After decades of historic campaigning, abortion and same-sex marriage has been made legal in Northern Ireland for the first time. 


By Georgia-May Keetch

Pro-choice campaigners in Northern Ireland have celebrated “an historic moment”, as abortion and same-sex marriage became legal for the first time.

Equality campaigners celebrated the ruling on Monday as when it hit midnight, the laws extending abortion and marriage rights came into force; ushering the momentous social change.The new legislation puts the House of Commons on track to legislate for marriage equality by January 2020, paving the way for same-sex couples to wed from 14 February – Valentine’s Day.The abortion law obliges the UK to ensure regulations for free, legal and local abortion services are in place by 31 March 2020. Equality campaigners were celebrating before the midnight deadline for law to take effect in the country. 

The DUP leader, Arlene Foster, in contrast, lamented a “shameful” day and said her party would examine ways to repeal the legislation. “We will do everything in our conscience to protect the lives of the unborn,” she said. The Conservative government, reliant on DUP votes in Westminster, declined to intervene, saying both issues were for devolved government.

When contacted for comment, Amnesty International’s Northern Ireland campaign said :

“This is a new beginning and a new era for Northern Ireland- one where we are free from oppressive laws that have policed our bodies and healthcare”.

Previously, northern ireland has been the only part of the united kingdom that doesnt allow same-sex couples to be married and there was a ban on abortions in almost all cases including rape and incest; except where a mothers life is at risk.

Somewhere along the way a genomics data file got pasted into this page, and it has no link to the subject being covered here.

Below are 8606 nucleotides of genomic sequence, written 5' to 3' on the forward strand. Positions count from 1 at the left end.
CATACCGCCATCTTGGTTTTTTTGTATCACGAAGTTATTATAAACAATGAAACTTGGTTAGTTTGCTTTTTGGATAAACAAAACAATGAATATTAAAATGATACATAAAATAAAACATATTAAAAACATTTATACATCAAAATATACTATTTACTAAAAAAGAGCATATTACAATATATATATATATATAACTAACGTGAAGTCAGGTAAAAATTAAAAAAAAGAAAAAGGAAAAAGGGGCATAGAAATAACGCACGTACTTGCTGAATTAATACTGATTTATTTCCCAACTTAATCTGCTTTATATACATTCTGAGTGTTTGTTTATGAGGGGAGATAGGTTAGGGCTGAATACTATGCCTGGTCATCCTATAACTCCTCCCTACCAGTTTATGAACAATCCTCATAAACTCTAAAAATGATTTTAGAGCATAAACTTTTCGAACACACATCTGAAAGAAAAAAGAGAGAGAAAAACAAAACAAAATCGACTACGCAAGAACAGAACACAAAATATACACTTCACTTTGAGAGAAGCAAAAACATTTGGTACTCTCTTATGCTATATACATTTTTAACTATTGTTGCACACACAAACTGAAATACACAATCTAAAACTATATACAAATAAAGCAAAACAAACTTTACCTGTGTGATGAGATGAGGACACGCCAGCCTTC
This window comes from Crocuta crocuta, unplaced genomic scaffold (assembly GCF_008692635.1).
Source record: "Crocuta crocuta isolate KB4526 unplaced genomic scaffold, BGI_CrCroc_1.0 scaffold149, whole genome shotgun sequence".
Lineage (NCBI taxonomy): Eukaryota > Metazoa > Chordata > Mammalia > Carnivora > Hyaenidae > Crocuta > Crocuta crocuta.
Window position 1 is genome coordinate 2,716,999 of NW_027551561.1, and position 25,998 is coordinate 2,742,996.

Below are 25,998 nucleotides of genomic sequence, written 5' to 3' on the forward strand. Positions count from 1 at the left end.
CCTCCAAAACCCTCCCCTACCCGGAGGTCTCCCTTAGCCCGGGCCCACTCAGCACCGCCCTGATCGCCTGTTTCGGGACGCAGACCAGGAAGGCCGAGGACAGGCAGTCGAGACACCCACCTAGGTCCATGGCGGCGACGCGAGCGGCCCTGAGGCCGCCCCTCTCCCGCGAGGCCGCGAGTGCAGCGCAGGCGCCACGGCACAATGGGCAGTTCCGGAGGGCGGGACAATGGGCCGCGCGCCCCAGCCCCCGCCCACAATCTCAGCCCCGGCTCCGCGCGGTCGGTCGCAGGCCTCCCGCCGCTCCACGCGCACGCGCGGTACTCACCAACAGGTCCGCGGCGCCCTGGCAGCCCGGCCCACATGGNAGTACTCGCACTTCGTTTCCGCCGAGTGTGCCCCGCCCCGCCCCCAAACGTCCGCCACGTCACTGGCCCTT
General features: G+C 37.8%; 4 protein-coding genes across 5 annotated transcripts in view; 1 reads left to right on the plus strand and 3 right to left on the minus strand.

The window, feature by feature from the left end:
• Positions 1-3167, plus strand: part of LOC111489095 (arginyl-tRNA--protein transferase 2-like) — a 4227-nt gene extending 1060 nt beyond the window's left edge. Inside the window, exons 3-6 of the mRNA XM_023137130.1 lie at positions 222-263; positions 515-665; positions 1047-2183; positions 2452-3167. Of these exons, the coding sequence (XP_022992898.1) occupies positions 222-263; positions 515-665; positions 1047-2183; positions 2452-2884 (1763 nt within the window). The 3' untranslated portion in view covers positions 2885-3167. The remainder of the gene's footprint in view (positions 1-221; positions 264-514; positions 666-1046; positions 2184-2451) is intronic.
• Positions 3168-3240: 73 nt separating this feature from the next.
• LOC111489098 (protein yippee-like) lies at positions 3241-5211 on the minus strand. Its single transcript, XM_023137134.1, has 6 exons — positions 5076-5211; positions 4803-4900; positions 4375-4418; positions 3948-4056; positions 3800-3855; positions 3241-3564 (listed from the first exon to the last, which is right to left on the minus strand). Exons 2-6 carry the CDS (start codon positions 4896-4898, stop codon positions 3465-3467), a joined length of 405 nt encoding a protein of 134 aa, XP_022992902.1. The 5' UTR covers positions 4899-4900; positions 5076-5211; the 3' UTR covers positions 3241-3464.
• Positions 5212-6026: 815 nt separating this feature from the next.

Even though the legalities will be sorted, legislation encapsulates more than just a marriage and a pregnancy termination. Marriage equality requires marriage licenses as well as people to conduct ceremonies, make cakes, and provide venues. Safe abortions means not only access to abortion services, but also counselling, advice, education, and aftercare.

Women in the province have been forced to travel to other parts of the UK to access terminations, and earlier this month the High Court in Belfast ruled that its abortion rules contravene UK human rights laws. The case was heard by Justice Keegan after Sarah Ewart challenged the law having been denied an abortion in Northern Ireland in 2013, even though doctors had said her unborn child would not survive outside the womb. Instead she traveled to London to end her pregnancy.

Couples will have to wait the usual 28 days after submitting their intention to marry, setting up Valentine’s Day – February 14, 2020 – as a landmark occasion for same-sex partners in NI.

Patrick Corrigan, NI director of Amnesty International, said: “There could be no more fitting date for NI’s first same-sex weddings than Valentine’s Day.”

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